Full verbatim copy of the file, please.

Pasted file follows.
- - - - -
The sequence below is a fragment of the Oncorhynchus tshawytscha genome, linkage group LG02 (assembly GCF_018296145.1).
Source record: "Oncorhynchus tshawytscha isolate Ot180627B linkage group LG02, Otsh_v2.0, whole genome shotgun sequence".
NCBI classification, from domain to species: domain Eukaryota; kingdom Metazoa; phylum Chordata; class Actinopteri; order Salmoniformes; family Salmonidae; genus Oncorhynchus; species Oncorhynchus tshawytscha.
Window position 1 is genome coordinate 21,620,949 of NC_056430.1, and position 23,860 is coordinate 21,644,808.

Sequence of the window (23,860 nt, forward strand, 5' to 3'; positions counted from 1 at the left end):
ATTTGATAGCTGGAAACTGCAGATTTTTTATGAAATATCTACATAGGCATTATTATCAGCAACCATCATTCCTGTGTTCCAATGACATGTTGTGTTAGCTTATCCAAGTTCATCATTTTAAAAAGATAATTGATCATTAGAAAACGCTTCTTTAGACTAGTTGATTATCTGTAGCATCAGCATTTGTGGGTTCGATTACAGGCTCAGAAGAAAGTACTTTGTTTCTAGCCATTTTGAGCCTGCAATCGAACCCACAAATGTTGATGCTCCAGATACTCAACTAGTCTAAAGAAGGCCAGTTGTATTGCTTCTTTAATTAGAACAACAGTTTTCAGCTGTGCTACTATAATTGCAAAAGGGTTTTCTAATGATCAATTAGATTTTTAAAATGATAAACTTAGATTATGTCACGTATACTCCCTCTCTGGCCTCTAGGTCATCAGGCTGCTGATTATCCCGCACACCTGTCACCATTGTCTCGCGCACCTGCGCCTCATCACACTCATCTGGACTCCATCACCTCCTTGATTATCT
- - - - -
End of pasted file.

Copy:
The sequence below is a fragment of the Oncorhynchus tshawytscha genome, linkage group LG02 (assembly GCF_018296145.1).
Source record: "Oncorhynchus tshawytscha isolate Ot180627B linkage group LG02, Otsh_v2.0, whole genome shotgun sequence".
NCBI classification, from domain to species: domain Eukaryota; kingdom Metazoa; phylum Chordata; class Actinopteri; order Salmoniformes; family Salmonidae; genus Oncorhynchus; species Oncorhynchus tshawytscha.
Window position 1 is genome coordinate 21,620,949 of NC_056430.1, and position 23,860 is coordinate 21,644,808.

Sequence of the window (23,860 nt, forward strand, 5' to 3'; positions counted from 1 at the left end):
ATTTGATAGCTGGAAACTGCAGATTTTTTATGAAATATCTACATAGGCATTATTATCAGCAACCATCATTCCTGTGTTCCAATGACATGTTGTGTTAGCTTATCCAAGTTCATCATTTTAAAAAGATAATTGATCATTAGAAAACGCTTCTTTAGACTAGTTGATTATCTGTAGCATCAGCATTTGTGGGTTCGATTACAGGCTCAGAAGAAAGTACTTTGTTTCTAGCCATTTTGAGCCTGCAATCGAACCCACAAATGTTGATGCTCCAGATACTCAACTAGTCTAAAGAAGGCCAGTTGTATTGCTTCTTTAATTAGAACAACAGTTTTCAGCTGTGCTACTATAATTGCAAAAGGGTTTTCTAATGATCAATTAGATTTTTAAAATGATAAACTTAGATTATGTCACGTATACTCCCTCTCTGGCCTCTAGGTCATCAGGCTGCTGATTATCCCGCACACCTGTCACCATTGTCTCGCGCACCTGCGCCTCATCACACTCATCTGGACTCCATCACCTCCTTGATTATCT